The years roll on but Serena Williams’ appetite for success shows no sign of diminishing. The 33-year-old American won her third French Open title here yesterday by beating the Czech Republic’s Lucie Safarova 6-3 6-7 6-2. She is now just one title away from completing the second “Serena Slam” of her career by holding all four of the sport’s major crowns at the same time, though not in the same calendar year.
Williams, who won the US Open last year and the Australian Open at the start of the current campaign, will go to Wimbledon later this month as the overwhelming favourite to claim her sixth All England Club title.
It is 27 years since Steffi Graf won the last pure Grand Slam – winning all four titles in the same year – and that goal might also be in Williams’ sights.
With 20 Grand Slam singles titles to her name, Williams is in hot pursuit of Graf’s Open era record of 22. Despite her age – she is already the oldest world No 1 in history – she is showing no signs of slowing down, having won seven of the last 14 Grand Slam tournaments.
Williams, who is the first woman since Jennifer Capriati in 2001 to win the Australian and French Opens back-to-back, showed little sign of the flu that had troubled her so much in previous rounds, though the tension she was feeling was evident. She double-faulted 11 times, made 42 unforced errors (25 more than Safarova) and regularly screamed out in anguish. At times the American turned the air blue with her language and was given a code violation for an audible obscenity.
When Williams took the first set in just 31 minutes and led 4-1 in the second it seemed that we might be heading for one of the embarrassingly one-sided Grand Slam finals that have not shown the women’s game in the best light in recent years.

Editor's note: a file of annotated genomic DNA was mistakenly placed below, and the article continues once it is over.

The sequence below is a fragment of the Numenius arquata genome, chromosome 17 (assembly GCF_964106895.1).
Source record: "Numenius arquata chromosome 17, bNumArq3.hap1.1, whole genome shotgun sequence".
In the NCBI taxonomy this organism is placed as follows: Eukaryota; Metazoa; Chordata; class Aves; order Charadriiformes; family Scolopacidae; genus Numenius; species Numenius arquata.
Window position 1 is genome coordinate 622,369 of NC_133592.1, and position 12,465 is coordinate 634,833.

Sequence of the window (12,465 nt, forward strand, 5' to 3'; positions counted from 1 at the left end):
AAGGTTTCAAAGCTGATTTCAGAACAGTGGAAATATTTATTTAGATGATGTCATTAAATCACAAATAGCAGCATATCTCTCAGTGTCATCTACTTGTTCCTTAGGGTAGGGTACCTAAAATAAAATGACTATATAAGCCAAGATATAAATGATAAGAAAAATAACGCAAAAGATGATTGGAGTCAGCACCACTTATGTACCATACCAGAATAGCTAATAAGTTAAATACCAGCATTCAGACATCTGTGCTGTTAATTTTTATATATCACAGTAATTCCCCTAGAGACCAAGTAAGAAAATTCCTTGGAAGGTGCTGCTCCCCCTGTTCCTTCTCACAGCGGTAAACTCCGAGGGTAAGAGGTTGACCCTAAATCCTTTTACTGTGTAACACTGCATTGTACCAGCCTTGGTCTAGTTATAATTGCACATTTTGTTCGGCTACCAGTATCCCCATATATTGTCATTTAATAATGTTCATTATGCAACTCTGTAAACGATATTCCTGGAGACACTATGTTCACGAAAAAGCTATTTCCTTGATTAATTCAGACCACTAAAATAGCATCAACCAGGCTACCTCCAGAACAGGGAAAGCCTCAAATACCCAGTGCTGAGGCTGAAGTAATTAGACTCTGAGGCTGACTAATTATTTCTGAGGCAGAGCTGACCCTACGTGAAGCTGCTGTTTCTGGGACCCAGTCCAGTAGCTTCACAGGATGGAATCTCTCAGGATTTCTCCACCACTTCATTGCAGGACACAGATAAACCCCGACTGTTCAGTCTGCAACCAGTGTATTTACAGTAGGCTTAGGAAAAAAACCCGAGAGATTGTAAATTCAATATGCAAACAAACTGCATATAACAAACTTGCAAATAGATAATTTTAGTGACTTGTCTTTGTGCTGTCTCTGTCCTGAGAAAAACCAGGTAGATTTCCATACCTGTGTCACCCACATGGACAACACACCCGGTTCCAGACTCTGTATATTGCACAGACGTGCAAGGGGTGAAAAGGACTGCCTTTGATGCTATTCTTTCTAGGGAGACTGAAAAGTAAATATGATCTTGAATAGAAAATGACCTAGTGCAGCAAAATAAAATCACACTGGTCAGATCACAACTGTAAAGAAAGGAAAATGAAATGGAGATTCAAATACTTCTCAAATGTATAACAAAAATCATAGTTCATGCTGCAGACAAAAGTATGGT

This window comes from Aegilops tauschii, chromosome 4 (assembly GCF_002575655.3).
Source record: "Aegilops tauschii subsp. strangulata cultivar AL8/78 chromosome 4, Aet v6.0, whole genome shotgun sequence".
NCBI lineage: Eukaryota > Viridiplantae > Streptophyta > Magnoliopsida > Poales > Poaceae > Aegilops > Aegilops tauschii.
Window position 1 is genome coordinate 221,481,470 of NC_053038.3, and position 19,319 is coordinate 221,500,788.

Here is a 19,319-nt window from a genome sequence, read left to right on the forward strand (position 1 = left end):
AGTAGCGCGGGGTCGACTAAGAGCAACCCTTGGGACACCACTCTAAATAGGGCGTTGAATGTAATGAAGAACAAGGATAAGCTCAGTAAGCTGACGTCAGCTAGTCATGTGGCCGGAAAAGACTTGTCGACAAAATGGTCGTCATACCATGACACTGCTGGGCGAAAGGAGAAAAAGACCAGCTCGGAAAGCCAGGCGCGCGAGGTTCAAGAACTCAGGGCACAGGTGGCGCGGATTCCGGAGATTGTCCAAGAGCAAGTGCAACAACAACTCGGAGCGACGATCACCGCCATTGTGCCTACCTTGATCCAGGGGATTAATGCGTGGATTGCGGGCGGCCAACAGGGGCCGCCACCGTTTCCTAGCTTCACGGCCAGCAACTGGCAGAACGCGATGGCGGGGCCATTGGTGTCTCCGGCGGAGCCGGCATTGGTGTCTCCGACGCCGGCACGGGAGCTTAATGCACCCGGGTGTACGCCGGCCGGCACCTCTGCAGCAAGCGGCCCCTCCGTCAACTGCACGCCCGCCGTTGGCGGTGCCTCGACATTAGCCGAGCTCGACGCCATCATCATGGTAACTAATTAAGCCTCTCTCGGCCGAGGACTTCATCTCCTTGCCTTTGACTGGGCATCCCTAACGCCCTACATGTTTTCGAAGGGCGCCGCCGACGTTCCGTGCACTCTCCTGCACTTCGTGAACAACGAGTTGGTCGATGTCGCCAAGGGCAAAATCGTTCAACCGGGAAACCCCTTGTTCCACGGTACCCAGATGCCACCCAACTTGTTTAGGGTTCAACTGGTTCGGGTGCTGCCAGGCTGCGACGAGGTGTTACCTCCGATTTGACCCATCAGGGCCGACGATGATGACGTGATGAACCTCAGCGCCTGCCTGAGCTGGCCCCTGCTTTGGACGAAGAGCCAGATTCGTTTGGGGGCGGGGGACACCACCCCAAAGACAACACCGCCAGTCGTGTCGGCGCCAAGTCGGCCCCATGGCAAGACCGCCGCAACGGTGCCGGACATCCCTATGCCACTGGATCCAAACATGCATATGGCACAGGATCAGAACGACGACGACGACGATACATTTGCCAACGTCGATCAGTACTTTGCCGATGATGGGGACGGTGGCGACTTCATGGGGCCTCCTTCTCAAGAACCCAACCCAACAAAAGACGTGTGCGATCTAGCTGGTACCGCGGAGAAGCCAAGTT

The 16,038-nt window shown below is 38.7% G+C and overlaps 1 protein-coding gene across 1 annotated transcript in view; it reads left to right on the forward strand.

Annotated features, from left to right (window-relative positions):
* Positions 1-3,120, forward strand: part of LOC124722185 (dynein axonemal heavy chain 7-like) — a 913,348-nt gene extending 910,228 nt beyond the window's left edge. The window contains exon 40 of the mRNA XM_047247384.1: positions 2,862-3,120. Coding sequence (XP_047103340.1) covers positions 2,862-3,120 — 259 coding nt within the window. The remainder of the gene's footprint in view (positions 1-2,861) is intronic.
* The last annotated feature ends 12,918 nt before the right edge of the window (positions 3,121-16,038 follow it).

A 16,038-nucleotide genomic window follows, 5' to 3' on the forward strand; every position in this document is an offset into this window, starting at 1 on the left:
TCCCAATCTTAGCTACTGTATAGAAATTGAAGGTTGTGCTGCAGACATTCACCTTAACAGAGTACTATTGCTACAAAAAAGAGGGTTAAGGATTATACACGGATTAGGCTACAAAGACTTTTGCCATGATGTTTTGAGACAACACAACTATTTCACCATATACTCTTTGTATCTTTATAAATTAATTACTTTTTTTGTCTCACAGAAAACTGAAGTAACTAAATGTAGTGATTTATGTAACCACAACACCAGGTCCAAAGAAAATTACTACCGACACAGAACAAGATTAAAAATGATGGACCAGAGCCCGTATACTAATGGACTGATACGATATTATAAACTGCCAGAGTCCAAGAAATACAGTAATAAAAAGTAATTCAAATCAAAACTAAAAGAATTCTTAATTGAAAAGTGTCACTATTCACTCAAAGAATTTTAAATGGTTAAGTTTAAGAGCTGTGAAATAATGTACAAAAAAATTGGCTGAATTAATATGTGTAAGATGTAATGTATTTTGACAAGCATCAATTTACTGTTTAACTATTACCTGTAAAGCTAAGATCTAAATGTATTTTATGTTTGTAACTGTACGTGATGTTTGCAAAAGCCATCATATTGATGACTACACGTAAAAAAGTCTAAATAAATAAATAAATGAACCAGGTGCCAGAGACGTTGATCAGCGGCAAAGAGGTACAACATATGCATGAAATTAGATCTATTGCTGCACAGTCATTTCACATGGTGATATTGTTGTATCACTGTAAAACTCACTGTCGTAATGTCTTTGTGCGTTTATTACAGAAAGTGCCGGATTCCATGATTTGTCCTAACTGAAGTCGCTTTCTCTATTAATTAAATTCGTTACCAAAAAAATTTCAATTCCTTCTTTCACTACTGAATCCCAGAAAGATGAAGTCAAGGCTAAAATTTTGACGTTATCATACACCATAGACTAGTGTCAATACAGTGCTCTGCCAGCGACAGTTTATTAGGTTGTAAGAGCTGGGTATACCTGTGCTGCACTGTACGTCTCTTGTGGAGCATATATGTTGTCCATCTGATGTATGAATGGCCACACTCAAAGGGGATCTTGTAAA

Safarova, however, proved her resilience in her first final at this level. Williams double-faulted on break point at 4-1 and Safarova won four games in a row to lead 5-4. When Williams broke to lead 6-5 with a scorching backhand return it seemed that the world No 13’s comeback might be short-lived, but she broke back immediately with two precision down-the-line winners and went on to win the tie-break 7-2.
If Williams sensed trouble when she went 2-0 down in the deciding set, however, she did not show it. The American promptly won the last six games to secure victory in just over two hours.
“It was complicated,” Williams said afterwards. “Lucie played very well. She’s a superb opponent. She was very aggressive. I got a bit nervous but it’s a dream for me. To win [my 20th Grand Slam title] here is special for me because I don’t always play very well here.”
Safarova, who will return to Roland Garros today to play in the final of the women’s doubles, said she had had “an amazing two weeks” and added: “I’m just really satisfied with the way I fought and played here.”Reuse content